Warren Buffett’s Berkshire Hathaway Inc said on Monday it trimmed or eliminated its stakes in several pharmaceutical companies, and reported a small new stake in a Merck & Co spinoff, Organon & Co.

In the second quarter, Berkshire said it exited a $180 million stake in Biogen Inc and reduced investments in Abbvie Inc, Bristol-Myers Squibb Co and Merck.

It also shed a $411 million stake in paint maker Axalta Coating Systems Ltd, a Berkshire holding since 2015.

The changes were disclosed in a regulatory filing detailing Berkshire’s U.S.-listed holdings as of June 30.

Berkshire has been a net seller of stocks in 2021, including in the second quarter when it sold $1.1 billion more stocks than it bought.

That suggests Buffett and his investment managers Todd Combs and Ted Weschler remain wary of valuations as stock prices regularly set new highs.

The Standard & Poor’s has doubled from its March 2020 trough early in the COVID-19 pandemic.

Berkshire has instead bought back about $14.3 billion of its own stock between January and late July though its share price also set records, and now sits just 2% below its May 7 peak.

The Omaha, Nebraska-based conglomerate ended June with $144.1 billion of cash and equivalents. Berkshire also owns dozens of businesses including the BNSF railroad, Geico auto insurance and Dairy Queen ice cream.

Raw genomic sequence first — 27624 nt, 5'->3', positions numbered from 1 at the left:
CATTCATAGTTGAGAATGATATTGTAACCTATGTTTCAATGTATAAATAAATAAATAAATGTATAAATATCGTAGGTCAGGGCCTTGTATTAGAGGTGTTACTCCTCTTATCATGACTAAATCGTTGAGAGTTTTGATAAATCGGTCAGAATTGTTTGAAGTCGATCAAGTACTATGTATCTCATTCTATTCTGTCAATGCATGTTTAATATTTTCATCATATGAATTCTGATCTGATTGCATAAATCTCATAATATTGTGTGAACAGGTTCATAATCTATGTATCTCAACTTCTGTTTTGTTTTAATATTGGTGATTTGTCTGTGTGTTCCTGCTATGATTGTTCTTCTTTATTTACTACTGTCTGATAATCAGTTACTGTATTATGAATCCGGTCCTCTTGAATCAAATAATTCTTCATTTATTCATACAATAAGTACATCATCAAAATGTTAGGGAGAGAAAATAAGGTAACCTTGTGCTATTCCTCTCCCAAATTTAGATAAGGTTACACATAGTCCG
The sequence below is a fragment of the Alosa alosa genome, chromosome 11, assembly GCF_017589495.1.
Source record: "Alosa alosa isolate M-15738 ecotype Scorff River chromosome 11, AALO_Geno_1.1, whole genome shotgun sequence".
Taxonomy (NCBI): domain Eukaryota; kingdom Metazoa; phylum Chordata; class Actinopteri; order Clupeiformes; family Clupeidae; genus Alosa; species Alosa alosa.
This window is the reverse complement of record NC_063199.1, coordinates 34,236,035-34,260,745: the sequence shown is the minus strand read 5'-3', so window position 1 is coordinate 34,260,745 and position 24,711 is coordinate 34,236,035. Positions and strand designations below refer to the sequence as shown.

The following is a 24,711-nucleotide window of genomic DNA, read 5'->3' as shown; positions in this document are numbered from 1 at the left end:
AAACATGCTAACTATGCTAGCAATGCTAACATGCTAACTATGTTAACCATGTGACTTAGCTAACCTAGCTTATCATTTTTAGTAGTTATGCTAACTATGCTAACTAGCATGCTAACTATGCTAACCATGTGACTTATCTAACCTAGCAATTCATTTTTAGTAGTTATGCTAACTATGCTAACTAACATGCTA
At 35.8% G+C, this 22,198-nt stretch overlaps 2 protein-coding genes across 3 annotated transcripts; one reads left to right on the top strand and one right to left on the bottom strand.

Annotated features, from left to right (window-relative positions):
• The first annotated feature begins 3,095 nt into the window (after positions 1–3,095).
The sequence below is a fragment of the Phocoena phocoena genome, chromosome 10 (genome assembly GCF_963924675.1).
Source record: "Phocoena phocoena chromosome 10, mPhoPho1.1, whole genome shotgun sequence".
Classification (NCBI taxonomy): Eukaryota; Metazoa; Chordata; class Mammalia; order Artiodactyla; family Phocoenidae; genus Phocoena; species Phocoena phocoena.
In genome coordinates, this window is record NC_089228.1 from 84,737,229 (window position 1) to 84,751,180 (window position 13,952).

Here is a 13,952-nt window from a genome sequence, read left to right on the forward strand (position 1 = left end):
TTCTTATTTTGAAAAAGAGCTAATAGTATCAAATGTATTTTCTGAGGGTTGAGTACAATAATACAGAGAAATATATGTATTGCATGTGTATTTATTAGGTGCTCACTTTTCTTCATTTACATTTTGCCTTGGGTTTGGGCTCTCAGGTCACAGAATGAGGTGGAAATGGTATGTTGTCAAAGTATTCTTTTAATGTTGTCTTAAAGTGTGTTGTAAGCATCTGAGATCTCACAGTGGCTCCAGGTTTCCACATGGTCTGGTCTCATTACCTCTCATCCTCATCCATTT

Organon specializes in contraception and other women’s health products, and has dozens of brands in other fields.

Berkshire reported a $46.9 million Organon stake as of June 30.

Its largest investments on that date were $124.3 billion in Apple Inc and $42.6 billion in Bank of America Corp .

In Monday’s filing, Berkshire also reported lowered stakes in Chevron Corp, General Motors Co, media company Liberty Global Plc, insurance broker Marsh & McLennan Cos and US Bancorp.

It reported increased stakes in supermarket chain Kroger Co , home furnishings chain RH and Marsh rival Aon Plc , which under regulatory pressure called off a $30 billion merger with Willis Towers Watson Plc last month.